When people undertake long-distance migrations, across borders, oceans or continents, this is usually worthy of mention. But most human migrations take place over shorter distances, within the territorial borders of countries, and are undertaken for the purpose of adapting to everyday stresses in life. In fact, for many people in the drylands of the world, short-distance migration has become part of everyday life.
The drylands of the world are the largest global biome, covering between 41 and 45 percent of the Earth‛s surface. Around one-third of the global population lives in drylands, where uncertainty about the availability of water and resources, as well as ever rising temperatures, make short-distance migrations an everyday feature. People move away in order to survive the pressures they experience in life.
These regions are already experiencing multiple pressures, including increasing rates of aridity and soil degradation, poorly planned and implemented development interventions, rapid population growth, historically high rates of poverty, poor communication infrastructure and isolation from national centers of power. Add to this the uncertainties introduced by climate change and it is clear that migration may become an adaptation strategy for survival in humans from many parts of the world.
A new study has now set out to investigate how people have used mobility in coping with changes during their lives. The study draws on a total of 14 cases generated through 21 long-form, semi-structured life history (LH) interviews with people who live in dryland regions of Ghana, Kenya, Namibia and India. The interviews were undertaken during 2016 and 2017. LH methodology has rarely been applied to explore vulnerability and adaptation in relation to risks associated with climate change.
The research was led by Dr. Mark Tebboth, an associate professor in the Environment and International Development at the University of East Anglia. “Most attention is on international migration and how climate change will lead to huge numbers of people fleeing across borders, but actually the vast majority of people move short distances within their own country in order to take advantage of opportunities or in response to shocks and stresses in their lives,” said Dr. Tebboth. “Supporting and enabling this migration will help people to continue to adapt to the pressures in their lives.”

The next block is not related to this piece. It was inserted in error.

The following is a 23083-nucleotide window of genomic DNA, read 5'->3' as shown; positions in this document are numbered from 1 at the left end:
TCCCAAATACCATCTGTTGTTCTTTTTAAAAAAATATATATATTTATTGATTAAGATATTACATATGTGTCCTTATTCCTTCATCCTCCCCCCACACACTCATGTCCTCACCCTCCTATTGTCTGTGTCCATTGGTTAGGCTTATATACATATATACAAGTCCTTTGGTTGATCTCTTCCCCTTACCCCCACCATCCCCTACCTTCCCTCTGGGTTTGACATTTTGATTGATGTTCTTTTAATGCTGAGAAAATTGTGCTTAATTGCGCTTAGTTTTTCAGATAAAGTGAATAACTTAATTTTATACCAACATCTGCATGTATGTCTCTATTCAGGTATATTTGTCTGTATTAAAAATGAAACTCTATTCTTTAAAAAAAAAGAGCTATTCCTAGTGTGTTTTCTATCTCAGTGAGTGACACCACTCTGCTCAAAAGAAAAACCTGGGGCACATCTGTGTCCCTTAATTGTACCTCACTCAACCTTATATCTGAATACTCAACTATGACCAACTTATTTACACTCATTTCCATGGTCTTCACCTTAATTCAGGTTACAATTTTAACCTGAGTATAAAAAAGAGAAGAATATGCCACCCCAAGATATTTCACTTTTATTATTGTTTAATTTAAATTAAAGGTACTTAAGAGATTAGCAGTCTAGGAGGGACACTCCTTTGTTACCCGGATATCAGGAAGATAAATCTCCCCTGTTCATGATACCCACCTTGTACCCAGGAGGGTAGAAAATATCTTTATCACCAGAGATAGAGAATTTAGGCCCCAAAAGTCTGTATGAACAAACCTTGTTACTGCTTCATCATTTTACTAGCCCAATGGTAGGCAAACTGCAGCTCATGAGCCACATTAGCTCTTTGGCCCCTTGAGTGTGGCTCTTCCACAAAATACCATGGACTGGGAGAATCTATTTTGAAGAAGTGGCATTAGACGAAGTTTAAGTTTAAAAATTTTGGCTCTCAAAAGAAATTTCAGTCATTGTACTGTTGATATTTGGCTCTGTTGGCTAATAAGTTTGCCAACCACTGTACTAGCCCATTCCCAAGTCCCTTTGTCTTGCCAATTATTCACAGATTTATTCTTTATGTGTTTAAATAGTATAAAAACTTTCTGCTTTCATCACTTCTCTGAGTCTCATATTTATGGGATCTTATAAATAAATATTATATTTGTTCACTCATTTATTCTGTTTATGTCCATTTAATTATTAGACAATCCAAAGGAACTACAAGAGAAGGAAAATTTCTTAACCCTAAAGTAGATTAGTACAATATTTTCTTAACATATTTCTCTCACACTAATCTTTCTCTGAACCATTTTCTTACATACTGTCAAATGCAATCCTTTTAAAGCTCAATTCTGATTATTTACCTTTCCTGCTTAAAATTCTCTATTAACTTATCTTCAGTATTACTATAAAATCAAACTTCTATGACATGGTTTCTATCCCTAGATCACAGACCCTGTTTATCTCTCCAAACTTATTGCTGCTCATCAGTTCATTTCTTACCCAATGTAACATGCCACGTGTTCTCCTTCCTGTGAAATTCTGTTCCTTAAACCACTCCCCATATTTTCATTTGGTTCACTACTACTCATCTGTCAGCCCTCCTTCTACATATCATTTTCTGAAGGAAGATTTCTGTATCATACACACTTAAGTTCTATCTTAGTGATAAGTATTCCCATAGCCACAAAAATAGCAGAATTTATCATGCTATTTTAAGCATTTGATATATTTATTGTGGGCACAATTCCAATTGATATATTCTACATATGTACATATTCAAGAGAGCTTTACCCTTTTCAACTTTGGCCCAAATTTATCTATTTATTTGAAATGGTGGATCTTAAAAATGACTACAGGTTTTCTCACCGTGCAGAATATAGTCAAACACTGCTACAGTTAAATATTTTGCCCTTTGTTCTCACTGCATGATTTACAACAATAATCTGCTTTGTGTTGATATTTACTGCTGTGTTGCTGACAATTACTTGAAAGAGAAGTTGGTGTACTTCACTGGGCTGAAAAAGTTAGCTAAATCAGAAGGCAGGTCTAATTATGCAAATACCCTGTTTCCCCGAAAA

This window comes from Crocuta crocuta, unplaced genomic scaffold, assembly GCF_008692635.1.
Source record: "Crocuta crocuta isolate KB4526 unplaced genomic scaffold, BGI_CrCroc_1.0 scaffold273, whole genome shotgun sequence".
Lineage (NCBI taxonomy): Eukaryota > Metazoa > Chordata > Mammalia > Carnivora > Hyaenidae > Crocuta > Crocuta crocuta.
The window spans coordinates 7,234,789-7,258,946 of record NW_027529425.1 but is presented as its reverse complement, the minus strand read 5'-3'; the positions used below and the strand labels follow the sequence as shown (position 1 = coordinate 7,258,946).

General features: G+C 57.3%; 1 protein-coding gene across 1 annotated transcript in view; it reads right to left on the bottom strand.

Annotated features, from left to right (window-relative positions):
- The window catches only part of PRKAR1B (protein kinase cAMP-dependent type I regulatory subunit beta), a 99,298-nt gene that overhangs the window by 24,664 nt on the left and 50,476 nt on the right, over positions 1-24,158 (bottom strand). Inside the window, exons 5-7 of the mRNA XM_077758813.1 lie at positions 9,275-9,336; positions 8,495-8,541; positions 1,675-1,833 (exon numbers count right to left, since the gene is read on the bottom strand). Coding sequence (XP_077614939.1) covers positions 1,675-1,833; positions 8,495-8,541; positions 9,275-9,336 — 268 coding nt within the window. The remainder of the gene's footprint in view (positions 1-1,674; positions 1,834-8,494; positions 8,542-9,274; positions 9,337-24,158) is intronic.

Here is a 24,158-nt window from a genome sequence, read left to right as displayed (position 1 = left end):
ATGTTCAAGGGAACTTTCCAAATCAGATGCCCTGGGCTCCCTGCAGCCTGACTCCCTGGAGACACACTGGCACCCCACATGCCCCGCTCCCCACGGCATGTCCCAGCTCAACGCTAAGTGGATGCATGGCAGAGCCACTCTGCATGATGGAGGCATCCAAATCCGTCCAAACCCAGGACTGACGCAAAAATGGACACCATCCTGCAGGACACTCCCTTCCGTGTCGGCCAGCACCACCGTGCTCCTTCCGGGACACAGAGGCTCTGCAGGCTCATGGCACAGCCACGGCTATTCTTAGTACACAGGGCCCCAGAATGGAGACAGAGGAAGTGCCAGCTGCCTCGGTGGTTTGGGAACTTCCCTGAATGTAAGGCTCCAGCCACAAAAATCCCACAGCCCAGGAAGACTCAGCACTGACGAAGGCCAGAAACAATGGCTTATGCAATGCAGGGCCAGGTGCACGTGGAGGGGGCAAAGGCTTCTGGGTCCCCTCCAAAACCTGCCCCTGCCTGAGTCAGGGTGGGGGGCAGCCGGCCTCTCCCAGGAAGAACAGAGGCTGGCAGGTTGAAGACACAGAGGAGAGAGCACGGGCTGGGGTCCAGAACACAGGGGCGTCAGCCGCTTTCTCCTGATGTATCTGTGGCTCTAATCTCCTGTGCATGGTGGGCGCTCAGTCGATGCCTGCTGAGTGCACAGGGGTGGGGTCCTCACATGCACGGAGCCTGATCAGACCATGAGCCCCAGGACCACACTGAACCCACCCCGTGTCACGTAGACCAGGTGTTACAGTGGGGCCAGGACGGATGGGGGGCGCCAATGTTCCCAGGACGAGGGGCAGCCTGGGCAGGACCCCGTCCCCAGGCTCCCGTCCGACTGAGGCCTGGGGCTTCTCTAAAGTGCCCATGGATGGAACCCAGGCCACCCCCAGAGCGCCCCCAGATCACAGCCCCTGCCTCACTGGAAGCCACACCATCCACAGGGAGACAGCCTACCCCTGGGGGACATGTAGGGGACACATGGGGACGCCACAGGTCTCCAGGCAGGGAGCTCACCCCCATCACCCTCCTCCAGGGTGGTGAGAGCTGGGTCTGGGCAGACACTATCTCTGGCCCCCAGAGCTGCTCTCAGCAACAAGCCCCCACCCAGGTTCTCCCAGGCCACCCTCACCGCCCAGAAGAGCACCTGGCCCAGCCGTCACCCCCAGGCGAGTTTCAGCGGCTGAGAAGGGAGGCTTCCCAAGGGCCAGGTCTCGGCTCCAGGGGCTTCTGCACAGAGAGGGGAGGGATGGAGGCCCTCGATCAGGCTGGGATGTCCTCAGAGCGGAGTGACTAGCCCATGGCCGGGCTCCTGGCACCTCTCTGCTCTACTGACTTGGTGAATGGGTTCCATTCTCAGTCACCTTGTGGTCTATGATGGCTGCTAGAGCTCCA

In India, the study sites were in North Karnataka’s Kolar district, where diversification to non-farm labour and daily commuting to Bangalore is common, and the Gulburga district, where agricultural livelihoods dominate and there has been historical outmigration to large cities. In Kenya, the study sites were in Isiolo, the ‘gateway to the north,’ where pastoralism, farming and tourism are common. Water is a scarce resource and this looks as though it will become more severe in the future.
The findings of the study, published in Ecology and Society, showed that for most people living in drylands, mobility is an integral part of daily life and an important adaptation to coping with environmental change. People move with their herds to better locations, they move to work each day, they move away from stressful situations such as floods and fires, they move to escape social limitations such as caste systems, and they move to make use of new opportunities. Mobility does, however, have some downsides. It can expose people to new risks, such as increased living costs, the precarious nature of urban livelihoods, and higher exposure to hazards.
The researchers demonstrate that risks and responses change throughout a person’s life and that sometimes people negotiate these changes by moving to new locations and circumstances. In this sense, mobility, as an integral component in many people‛s lives and livelihood portfolios, constitutes a key risk management strategy that is worthy of further research. This is particularly relevant as the consequences of climate change take their toll.
“Far from being exceptional, this everyday mobility is ubiquitous and much removed from alarmist discourses of ‘climate migration’ that views movement as solely climate-driven,” said Dr. Tebboth.
“In reality, it is normalized within lives and livelihoods and these movements are crucial in helping people to manage different shocks and stresses within their lives, including increasing climate variability. Most mobility, especially that in which environmental change is of some influence, is and will remain local.”
By Alison Bosman, Earth.com Staff Writer
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